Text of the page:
Gwyneth Paltrow’s divorce announcement on March 25 sparked conversation all over the Internet. The discussion wasn’t about how sad fans were about her split from longtime husband (and Coldplay frontman) Chris Martin; rather, it was about Paltrow’s euphemistic language. The actress assiduously avoided the term divorce in her original blog post on her site Goop, and opted instead for conscious uncoupling.
No. Gwyneth Paltrow did not invent this term. The word uncouple has been applied to the end of relationships since at least 1942, though it only surfaced in pop-psychology talk in the 1970s. Conscious uncoupling appears to have been coined by psychotherapist Katherine Woodward Thomas (though the term may have been coined independently by others around the same time). Thomas has been using this phrase over the last several years to describe a process of separation filled with respect and goodwill. She even offers a five-week program called Conscious Uncoupling that promises to “release the trauma of a breakup” while helping participants “reclaim [their] power and reinvent [their lives].”
Will the term conscious uncoupling replace divorce? I predict it won’t, because conscious uncoupling, as euphemistic as it is, appears to refer to a particular type of divorce—specifically one devoid of animosity. Tumultuous, nonconsensual, and “unconscious” divorces will still thrive. Today, the term divorce is not necessarily negative. But if conscious uncoupling catches on, will divorce come to have exclusively negative connotations? Divorce and conscious uncoupling could coexist in this scenario—there’s room enough for the both in the English language.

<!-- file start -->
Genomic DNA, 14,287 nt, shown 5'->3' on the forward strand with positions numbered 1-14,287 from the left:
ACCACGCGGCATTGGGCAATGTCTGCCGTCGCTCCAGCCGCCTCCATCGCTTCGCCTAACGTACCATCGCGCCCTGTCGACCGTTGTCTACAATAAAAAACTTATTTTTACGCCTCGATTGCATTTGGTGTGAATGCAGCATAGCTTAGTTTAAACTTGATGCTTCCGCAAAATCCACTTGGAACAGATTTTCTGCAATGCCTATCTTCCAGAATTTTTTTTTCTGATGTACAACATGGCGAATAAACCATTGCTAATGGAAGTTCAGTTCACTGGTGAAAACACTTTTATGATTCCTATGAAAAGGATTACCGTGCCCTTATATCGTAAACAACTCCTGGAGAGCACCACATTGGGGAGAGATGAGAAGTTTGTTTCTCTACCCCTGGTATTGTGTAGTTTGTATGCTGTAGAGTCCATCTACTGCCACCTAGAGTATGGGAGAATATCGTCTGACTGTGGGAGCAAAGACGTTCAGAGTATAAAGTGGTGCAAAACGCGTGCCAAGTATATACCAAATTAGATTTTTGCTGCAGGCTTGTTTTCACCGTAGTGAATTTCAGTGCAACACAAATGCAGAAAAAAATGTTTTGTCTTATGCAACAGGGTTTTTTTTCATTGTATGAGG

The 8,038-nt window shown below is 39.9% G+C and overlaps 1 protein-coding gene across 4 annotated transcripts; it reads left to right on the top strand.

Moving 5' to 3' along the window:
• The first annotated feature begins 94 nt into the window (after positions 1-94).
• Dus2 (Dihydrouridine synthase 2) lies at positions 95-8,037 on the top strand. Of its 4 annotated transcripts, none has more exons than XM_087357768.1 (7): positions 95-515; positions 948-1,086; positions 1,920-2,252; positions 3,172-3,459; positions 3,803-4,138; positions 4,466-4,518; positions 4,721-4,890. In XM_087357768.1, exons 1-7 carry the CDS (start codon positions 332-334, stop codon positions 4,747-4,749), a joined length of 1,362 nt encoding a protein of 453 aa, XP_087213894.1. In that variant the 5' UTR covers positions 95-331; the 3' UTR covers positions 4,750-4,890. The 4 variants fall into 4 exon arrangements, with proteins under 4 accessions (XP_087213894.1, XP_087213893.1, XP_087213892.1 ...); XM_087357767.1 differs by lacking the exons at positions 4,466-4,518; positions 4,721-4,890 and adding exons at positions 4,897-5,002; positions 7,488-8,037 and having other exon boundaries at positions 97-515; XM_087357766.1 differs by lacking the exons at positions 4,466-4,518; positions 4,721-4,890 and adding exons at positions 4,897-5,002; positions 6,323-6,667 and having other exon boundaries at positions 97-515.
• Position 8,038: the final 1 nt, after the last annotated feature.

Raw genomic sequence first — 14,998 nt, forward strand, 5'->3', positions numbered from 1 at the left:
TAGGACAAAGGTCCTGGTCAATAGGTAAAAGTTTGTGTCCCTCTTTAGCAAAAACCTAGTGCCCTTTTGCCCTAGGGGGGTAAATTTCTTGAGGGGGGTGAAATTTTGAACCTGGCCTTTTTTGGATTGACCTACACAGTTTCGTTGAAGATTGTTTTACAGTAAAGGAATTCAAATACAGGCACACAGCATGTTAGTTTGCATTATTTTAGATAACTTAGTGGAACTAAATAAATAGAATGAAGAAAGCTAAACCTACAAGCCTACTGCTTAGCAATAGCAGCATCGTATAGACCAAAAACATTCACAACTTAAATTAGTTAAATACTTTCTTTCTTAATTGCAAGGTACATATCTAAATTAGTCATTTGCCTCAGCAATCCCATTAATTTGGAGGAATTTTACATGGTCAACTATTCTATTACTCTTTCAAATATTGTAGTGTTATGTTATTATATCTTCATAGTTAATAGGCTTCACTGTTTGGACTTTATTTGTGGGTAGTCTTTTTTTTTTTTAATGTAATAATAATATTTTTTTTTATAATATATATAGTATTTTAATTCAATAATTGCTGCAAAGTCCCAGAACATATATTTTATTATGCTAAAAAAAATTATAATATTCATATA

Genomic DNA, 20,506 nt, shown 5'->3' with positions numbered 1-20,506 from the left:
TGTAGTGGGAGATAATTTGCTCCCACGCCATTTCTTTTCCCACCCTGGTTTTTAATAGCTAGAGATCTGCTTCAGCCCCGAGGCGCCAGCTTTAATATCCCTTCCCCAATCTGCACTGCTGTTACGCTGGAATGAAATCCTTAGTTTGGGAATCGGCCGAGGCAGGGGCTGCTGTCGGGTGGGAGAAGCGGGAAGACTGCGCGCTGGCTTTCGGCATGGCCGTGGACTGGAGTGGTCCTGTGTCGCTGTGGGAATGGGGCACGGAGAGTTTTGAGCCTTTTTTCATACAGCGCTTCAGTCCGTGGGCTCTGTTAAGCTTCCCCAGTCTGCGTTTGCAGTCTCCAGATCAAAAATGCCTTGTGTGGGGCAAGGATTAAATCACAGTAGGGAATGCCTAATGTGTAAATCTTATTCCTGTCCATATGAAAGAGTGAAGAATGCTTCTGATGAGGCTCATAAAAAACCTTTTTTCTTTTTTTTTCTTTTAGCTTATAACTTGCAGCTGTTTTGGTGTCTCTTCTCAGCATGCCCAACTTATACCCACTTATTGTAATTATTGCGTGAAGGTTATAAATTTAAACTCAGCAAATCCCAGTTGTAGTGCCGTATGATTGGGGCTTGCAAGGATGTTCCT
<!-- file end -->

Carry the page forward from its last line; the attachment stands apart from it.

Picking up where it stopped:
However, from time to time in the history of English, euphemisms have completely overtaken their more direct counterparts. Ralph Keyes discusses the oldest known euphemism, bear, in his book Euphemania: Our Love Affair with Euphemisms. A thousand years ago when bear first entered English, bears were considered to be blood-hungry beasts capable of tearing a human limb-to-limb, creatures that many considered to be monsters. At this time, people believed that to say the name of a monster would summon that horrifying creature. Following similar logic, characters in Harry Potter refer to Lord Voldemort as He Who Must Not Be Named. Keyes writes: “The word ‘bear’ itself evolved from a euphemistic term that meant ‘the brown one.’… Because the word that ‘bear’ replaced was never recorded, it remains a mystery.”
Bears were terrifying creatures to early English speakers, just as divorce is a frightening term for some people today, including Gwyneth Paltrow, apparently. If enough English speakers feel the same way, conscious uncoupling could overtake divorce in the next hundred years. Perhaps in a thousand years, the word divorce will be obsolete. Then again, divorce and conscious uncoupling might both be in popular use in the future. Barring the discovery of the Philosopher’s Stone, none of us will be around to find out.
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